Politics & Policy

The GOP at War

The testy exchange this summer over U.S. counterterrorism practices—involving two leading potential GOP presidential candidates, Kentucky senator Rand Paul and New Jersey governor Chris Christie—is part of a broad and ...
Politics & Policy

Modern Love

It’s hard for new parents not to find themselves regarding childless twentysomethings with a mix of envy and contempt. Compared with the unavoidable reality that is parenthood, their freedom seems ...

Sections

Politics & Policy

Letters

A Period Problem As a faithful reader, I was surprised to see an erroneous reference to “Harry S. Truman” in “Why Like Ike” (Kevin D. Williamson, September 2). The “S” in ...
Politics & Policy

The Week

‐ Ted Cruz read Green Eggs and Ham to the Senate, and for all they know it could have been a chapter of the Affordable Care Act. ‐ Aaron Alexis, who ...
Athwart

Suffer Little Children

The odiferous species of Jerkus internetus lacks the moral compass of the Mafia, and that’s saying something. As I understand Cosa Nostra mythology, you could whack a guy for cause, ...
Politics & Policy

Poetry

THE PORTRAIT Her face hung white and empty as a spoon. She had resisted every breeze and flutter That shuffled dead air through the shutter, Propped up all morning in a pose. To flush the ...
Happy Warrior

Whose Islam?

The “war” part of the war on terror is pretty much over, and we’re now fighting it culturally, rhetorically. Which is not something we do well. Take the British prime ...

Most Popular

Culture

‘Epstein Didn’t Kill Himself’

It was just one more segment to fill out the hour, and thereby fill the long 24 hours of Saturday’s cable news on November 2. Or so it seemed. Navy SEAL Mike Ritland was on the Fox News program Watters World to talk to Jesse Watters about trained German shepherds like the one used in the raid that found ... Read More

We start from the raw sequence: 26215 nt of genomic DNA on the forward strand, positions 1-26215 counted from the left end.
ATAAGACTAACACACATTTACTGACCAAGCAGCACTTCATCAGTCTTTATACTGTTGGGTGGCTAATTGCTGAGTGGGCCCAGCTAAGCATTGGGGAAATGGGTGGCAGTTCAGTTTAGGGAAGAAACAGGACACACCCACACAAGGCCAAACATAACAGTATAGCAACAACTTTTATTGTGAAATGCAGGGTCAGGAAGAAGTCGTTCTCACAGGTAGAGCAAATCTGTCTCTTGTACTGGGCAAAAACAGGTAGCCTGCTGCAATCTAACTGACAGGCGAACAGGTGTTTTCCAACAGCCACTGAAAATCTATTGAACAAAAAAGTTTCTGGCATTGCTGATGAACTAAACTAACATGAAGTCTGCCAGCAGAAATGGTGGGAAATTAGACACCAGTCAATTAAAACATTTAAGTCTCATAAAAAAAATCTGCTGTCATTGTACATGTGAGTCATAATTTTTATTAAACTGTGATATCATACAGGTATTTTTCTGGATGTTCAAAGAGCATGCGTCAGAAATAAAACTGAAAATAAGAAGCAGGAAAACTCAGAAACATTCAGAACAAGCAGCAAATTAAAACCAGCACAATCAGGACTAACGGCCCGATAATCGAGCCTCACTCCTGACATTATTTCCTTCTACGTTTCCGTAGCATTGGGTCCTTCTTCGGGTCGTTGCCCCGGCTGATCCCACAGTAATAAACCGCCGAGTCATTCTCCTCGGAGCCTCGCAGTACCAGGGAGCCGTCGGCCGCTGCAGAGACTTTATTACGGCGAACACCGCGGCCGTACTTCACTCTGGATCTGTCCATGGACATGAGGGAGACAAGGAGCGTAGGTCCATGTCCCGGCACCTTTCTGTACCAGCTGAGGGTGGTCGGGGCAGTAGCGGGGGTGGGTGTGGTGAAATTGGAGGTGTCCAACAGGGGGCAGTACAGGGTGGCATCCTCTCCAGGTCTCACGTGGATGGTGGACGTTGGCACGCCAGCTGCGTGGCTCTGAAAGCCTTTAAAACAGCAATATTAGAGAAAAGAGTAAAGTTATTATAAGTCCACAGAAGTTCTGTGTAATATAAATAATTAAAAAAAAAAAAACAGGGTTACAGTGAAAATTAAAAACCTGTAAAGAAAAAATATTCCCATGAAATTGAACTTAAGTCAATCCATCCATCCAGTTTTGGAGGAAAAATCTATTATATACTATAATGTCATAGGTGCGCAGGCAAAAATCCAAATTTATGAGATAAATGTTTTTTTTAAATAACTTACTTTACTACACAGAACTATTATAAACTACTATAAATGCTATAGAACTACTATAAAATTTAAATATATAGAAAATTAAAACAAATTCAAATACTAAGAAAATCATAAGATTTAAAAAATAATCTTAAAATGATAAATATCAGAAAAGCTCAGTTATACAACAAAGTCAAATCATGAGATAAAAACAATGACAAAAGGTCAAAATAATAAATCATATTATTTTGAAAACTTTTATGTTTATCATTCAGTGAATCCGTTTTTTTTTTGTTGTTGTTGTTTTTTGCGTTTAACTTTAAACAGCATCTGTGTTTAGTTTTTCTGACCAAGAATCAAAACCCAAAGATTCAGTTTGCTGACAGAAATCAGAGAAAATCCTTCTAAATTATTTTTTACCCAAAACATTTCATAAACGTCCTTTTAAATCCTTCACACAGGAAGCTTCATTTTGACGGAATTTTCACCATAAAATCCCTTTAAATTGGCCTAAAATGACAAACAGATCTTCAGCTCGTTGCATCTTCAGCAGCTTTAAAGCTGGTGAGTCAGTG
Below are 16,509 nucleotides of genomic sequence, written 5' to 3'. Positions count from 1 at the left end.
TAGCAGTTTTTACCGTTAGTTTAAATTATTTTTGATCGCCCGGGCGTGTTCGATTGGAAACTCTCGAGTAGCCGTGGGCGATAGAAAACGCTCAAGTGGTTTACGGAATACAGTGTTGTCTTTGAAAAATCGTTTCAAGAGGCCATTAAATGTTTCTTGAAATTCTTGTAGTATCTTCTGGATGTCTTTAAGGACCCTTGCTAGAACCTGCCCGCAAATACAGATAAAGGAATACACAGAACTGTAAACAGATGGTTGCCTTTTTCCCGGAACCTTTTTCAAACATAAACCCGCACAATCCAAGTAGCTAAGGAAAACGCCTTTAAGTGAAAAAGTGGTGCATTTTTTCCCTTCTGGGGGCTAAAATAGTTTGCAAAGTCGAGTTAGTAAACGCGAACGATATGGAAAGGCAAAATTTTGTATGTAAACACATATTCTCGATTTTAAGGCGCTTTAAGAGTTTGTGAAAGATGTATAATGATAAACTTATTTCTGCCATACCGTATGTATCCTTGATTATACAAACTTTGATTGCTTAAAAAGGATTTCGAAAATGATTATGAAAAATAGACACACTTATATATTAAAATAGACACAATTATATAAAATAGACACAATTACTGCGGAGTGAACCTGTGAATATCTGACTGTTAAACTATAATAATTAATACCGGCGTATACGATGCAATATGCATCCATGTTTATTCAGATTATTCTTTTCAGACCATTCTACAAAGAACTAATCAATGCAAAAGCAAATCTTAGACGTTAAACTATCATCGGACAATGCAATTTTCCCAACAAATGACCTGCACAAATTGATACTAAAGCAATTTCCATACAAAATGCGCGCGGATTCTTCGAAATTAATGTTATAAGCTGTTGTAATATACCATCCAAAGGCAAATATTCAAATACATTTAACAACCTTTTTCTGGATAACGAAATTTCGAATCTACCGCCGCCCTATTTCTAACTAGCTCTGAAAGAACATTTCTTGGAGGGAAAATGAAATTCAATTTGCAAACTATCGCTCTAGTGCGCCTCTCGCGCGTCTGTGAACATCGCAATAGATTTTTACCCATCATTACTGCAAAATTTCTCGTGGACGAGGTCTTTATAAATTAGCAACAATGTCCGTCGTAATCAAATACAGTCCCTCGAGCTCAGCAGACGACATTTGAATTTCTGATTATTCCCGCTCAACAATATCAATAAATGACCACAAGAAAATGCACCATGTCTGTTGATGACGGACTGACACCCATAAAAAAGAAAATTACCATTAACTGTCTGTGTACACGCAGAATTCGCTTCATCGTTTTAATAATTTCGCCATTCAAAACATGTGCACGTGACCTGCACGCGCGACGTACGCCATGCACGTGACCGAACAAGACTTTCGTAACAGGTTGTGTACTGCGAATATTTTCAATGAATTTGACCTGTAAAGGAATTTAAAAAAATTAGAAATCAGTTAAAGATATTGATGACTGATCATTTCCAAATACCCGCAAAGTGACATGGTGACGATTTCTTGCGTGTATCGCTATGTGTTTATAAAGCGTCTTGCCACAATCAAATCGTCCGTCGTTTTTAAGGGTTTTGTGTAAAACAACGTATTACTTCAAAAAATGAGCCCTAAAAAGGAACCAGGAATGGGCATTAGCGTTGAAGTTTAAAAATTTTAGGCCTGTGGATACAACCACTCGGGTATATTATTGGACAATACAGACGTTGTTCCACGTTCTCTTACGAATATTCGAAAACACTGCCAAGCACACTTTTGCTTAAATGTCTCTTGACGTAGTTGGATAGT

Film & TV

The Manly Appeal of Ford v Ferrari

There used to be a lot of overlap between what we think of as a Hollywood studio picture (designed to earn money) and an awards movie (designed to fill the trophy case, usually with an accompanying loss of money). Ford v Ferrari is a glorious throwback to the era when big stars did quality movies about actual ... Read More
White House

Impeachment and the Broken Truce

The contradiction at the center of American politics in Anno Domini 2019 is this: The ruling class does not rule. The impeachment dog-and-pony show in Washington this week is not about how Donald Trump has comported himself as president (grotesquely) any more than early convulsions were about refreshed ... Read More
Politics & Policy

ABC Chief Political Analyst: GOP Rep. Stefanik a ‘Perfect Example’ of the Failures of Electing Someone ‘Because They Are a Woman’

Matthew Dowd, chief political analyst for ABC News, suggested that Representative Elise Stefanik (R., N.Y.) was elected due to her gender after taking issue with Stefanik's line of questioning during the first public impeachment hearing on Wednesday. “Elise Stefanik is a perfect example of why just electing ... Read More
U.S.

What Happened to California Republicans?

From 1967 to 2019, Republicans controlled the California governorship for 31 of 52 years. So why is there currently not a single statewide Republican officeholder? California also has a Democratic governor and Democratic supermajorities in both houses of the state legislature. Only seven of California’s 53 ... Read More